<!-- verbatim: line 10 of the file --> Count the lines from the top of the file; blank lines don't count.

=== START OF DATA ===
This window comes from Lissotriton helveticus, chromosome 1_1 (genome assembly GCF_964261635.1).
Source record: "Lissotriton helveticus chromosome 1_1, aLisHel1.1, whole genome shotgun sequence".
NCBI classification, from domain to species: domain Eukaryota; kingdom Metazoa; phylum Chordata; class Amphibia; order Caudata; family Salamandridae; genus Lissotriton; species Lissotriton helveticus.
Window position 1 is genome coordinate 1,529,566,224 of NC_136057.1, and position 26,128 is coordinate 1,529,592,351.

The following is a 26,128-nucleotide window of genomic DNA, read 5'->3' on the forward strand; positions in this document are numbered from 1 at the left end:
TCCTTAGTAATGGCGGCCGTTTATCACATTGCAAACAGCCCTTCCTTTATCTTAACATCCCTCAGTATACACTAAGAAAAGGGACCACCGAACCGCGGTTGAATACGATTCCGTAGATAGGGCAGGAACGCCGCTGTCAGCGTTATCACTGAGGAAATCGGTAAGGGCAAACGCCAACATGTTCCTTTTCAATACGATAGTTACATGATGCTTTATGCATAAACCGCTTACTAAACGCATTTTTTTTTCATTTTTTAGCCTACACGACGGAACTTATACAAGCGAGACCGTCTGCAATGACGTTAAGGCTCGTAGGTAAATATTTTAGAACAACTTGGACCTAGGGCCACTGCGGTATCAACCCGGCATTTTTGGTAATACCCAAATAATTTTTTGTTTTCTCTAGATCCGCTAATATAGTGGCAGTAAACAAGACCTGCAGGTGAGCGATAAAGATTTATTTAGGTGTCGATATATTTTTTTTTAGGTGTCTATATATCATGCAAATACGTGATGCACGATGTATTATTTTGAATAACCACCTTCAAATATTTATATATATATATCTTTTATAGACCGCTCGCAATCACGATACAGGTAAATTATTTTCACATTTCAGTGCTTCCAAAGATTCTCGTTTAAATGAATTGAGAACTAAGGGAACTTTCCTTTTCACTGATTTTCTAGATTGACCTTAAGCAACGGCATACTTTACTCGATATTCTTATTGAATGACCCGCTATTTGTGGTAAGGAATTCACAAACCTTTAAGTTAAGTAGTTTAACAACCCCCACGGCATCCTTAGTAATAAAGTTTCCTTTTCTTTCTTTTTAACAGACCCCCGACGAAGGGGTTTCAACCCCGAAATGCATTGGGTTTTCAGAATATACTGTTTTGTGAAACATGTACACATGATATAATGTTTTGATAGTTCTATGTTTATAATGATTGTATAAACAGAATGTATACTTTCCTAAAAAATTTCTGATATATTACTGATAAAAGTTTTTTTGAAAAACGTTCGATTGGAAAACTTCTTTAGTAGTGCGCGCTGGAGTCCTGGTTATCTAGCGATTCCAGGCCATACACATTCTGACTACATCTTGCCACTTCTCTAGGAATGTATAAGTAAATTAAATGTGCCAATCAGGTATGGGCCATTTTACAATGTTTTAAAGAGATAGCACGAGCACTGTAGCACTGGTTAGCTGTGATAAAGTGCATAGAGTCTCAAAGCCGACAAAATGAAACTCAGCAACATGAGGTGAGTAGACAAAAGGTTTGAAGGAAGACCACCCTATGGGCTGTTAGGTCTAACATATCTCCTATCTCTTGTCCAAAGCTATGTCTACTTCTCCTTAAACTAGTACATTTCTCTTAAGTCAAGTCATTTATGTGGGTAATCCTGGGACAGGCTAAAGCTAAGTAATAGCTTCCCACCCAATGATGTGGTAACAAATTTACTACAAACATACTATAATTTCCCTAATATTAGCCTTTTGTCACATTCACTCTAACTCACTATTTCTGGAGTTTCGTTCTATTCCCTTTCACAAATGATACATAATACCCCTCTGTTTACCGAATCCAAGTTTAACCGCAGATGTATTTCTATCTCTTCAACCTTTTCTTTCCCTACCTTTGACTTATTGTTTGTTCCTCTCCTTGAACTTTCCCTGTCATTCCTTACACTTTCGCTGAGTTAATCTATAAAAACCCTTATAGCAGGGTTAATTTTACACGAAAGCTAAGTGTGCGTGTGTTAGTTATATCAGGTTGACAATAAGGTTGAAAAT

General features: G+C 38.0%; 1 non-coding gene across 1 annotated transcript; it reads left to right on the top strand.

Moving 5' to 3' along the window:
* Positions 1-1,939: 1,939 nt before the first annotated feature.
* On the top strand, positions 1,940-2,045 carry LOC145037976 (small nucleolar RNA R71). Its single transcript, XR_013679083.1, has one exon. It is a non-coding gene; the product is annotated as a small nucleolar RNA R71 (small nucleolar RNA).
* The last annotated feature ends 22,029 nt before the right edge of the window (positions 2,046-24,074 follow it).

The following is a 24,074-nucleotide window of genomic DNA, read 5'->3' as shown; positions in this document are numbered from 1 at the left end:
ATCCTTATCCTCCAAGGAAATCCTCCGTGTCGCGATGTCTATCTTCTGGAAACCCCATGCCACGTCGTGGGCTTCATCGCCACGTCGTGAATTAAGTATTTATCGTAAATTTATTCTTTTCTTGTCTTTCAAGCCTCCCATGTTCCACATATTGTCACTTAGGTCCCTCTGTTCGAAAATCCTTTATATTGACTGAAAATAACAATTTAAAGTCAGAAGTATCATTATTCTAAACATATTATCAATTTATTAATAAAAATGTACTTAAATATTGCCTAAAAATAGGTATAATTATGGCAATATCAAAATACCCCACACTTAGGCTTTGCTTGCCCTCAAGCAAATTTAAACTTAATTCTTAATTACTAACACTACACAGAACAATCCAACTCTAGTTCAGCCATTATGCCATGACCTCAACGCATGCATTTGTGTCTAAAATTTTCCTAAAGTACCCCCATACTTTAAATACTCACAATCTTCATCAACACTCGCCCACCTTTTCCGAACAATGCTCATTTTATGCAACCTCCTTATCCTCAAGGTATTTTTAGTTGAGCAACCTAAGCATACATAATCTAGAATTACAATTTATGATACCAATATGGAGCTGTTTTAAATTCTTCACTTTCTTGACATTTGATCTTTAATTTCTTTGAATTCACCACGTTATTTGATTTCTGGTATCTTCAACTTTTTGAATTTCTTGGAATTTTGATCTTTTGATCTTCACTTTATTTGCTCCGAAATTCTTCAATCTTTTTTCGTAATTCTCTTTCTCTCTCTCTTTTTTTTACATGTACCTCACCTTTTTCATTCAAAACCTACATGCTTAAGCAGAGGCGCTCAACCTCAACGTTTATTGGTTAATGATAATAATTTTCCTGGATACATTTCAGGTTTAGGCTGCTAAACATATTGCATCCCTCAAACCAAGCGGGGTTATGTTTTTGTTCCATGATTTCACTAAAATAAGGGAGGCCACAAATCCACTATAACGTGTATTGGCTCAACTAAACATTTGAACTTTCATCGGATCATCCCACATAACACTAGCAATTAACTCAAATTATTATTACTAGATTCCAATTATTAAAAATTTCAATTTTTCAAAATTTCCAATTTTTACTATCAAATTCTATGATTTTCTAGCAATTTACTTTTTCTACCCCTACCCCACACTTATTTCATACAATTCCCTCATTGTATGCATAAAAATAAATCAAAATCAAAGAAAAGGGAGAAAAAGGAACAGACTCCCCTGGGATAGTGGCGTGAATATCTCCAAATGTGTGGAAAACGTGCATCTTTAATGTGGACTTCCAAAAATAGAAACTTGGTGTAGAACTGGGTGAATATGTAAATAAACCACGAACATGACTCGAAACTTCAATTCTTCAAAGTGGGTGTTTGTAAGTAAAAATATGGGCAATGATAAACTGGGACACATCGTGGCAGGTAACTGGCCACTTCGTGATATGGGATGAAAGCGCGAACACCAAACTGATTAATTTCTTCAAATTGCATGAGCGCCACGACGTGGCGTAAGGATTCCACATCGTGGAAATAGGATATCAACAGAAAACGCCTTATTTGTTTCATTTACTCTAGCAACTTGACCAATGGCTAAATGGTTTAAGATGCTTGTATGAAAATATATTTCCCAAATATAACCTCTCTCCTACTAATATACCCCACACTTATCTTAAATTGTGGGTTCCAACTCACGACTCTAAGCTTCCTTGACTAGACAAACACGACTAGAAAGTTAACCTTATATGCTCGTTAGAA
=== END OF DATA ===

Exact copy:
* On the top strand, positions 1,940-2,045 carry LOC145037976 (small nucleolar RNA R71). Its single transcript, XR_013679083.1, has one exon. It is a non-coding gene; the product is annotated as a small nucleolar RNA R71 (small nucleolar RNA).